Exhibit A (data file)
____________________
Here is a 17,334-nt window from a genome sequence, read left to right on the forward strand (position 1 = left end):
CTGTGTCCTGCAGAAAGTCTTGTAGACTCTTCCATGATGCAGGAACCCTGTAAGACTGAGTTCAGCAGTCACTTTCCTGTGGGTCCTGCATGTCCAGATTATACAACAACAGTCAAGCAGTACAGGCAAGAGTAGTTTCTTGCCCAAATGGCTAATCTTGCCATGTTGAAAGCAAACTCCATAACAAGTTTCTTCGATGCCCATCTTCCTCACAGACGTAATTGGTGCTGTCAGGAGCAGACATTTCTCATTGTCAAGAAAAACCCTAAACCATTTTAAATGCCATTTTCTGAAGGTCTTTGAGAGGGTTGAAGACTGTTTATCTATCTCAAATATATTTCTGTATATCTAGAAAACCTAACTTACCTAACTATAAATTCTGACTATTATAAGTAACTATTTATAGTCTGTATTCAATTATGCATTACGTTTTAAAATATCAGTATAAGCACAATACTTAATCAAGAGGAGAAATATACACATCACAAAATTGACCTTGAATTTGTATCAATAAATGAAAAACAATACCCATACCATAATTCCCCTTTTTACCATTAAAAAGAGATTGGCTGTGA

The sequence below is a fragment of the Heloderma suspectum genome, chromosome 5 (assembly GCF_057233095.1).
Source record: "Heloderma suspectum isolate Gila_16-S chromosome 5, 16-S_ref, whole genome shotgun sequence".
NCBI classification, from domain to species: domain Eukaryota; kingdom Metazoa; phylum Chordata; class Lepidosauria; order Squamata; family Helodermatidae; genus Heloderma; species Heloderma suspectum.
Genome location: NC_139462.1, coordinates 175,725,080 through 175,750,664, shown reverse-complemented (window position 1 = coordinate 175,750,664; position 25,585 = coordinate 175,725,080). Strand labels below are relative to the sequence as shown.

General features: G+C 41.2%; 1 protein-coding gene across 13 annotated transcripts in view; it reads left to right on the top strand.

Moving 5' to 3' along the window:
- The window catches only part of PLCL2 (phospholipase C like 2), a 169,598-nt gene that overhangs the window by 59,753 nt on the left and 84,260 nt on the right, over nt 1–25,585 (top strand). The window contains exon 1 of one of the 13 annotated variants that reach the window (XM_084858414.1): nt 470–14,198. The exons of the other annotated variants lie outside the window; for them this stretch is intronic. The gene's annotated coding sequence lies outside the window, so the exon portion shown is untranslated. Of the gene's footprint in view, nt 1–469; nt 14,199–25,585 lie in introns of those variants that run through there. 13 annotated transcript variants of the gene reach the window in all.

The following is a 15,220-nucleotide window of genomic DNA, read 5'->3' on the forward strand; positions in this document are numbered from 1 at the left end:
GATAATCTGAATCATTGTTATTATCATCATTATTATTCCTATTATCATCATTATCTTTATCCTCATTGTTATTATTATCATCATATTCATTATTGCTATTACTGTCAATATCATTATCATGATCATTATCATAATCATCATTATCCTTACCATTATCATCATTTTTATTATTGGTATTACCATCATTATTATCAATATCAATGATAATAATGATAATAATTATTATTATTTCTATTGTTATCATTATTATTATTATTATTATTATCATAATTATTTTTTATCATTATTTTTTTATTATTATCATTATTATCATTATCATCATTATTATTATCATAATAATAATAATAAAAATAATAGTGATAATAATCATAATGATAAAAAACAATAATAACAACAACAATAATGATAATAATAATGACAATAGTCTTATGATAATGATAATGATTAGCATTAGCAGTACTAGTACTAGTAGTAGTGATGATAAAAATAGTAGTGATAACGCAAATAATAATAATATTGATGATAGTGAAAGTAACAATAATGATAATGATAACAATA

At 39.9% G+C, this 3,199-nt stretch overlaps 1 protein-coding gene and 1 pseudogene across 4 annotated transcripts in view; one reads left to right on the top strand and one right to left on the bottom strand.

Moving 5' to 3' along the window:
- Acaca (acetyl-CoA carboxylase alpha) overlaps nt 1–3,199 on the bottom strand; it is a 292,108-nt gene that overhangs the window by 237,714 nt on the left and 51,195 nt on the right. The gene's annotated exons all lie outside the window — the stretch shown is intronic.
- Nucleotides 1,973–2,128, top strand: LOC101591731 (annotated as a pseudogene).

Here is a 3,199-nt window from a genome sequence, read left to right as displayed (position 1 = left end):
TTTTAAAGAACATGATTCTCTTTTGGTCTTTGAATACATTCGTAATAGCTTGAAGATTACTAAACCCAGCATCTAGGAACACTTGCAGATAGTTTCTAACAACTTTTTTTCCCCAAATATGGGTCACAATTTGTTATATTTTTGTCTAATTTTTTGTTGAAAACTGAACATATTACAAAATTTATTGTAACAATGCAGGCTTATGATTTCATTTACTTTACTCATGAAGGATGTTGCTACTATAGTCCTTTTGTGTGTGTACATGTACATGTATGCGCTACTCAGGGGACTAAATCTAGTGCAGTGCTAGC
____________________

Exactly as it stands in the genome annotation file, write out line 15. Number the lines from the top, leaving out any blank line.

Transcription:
- Nucleotides 1,973–2,128, top strand: LOC101591731 (annotated as a pseudogene).